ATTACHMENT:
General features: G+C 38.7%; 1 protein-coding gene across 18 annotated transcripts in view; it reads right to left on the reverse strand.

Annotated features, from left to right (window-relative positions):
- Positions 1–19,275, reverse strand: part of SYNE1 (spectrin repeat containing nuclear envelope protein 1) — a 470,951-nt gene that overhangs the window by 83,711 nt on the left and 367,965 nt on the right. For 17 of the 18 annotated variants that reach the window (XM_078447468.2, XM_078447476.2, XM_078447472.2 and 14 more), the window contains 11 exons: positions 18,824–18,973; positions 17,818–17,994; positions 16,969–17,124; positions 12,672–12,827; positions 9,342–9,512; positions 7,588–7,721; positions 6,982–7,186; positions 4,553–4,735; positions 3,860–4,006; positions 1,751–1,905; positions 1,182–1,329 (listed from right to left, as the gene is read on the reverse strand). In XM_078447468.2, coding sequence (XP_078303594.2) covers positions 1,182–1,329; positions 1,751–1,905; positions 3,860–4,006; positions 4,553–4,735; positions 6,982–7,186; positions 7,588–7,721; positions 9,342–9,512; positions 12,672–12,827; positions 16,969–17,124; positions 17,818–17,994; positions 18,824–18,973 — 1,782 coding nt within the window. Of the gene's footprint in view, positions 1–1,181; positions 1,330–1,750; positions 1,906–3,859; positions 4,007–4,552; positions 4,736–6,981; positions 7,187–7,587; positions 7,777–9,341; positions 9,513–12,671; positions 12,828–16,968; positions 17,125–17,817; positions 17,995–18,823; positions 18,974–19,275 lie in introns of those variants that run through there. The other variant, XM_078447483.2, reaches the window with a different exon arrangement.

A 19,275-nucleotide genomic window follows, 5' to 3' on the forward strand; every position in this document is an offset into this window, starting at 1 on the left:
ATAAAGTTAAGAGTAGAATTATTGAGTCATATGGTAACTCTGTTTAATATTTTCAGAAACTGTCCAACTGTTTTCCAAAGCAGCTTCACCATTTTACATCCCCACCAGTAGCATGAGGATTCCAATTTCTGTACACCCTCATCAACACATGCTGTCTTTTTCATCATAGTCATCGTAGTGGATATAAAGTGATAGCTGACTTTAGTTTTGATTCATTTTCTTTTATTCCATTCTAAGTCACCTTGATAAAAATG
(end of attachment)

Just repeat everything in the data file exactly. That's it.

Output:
General features: G+C 38.7%; 1 protein-coding gene across 18 annotated transcripts in view; it reads right to left on the reverse strand.

Annotated features, from left to right (window-relative positions):
- Positions 1–19,275, reverse strand: part of SYNE1 (spectrin repeat containing nuclear envelope protein 1) — a 470,951-nt gene that overhangs the window by 83,711 nt on the left and 367,965 nt on the right. For 17 of the 18 annotated variants that reach the window (XM_078447468.2, XM_078447476.2, XM_078447472.2 and 14 more), the window contains 11 exons: positions 18,824–18,973; positions 17,818–17,994; positions 16,969–17,124; positions 12,672–12,827; positions 9,342–9,512; positions 7,588–7,721; positions 6,982–7,186; positions 4,553–4,735; positions 3,860–4,006; positions 1,751–1,905; positions 1,182–1,329 (listed from right to left, as the gene is read on the reverse strand). In XM_078447468.2, coding sequence (XP_078303594.2) covers positions 1,182–1,329; positions 1,751–1,905; positions 3,860–4,006; positions 4,553–4,735; positions 6,982–7,186; positions 7,588–7,721; positions 9,342–9,512; positions 12,672–12,827; positions 16,969–17,124; positions 17,818–17,994; positions 18,824–18,973 — 1,782 coding nt within the window. Of the gene's footprint in view, positions 1–1,181; positions 1,330–1,750; positions 1,906–3,859; positions 4,007–4,552; positions 4,736–6,981; positions 7,187–7,587; positions 7,777–9,341; positions 9,513–12,671; positions 12,828–16,968; positions 17,125–17,817; positions 17,995–18,823; positions 18,974–19,275 lie in introns of those variants that run through there. The other variant, XM_078447483.2, reaches the window with a different exon arrangement.

A 19,275-nucleotide genomic window follows, 5' to 3' on the forward strand; every position in this document is an offset into this window, starting at 1 on the left:
ATAAAGTTAAGAGTAGAATTATTGAGTCATATGGTAACTCTGTTTAATATTTTCAGAAACTGTCCAACTGTTTTCCAAAGCAGCTTCACCATTTTACATCCCCACCAGTAGCATGAGGATTCCAATTTCTGTACACCCTCATCAACACATGCTGTCTTTTTCATCATAGTCATCGTAGTGGATATAAAGTGATAGCTGACTTTAGTTTTGATTCATTTTCTTTTATTCCATTCTAAGTCACCTTGATAAAAATG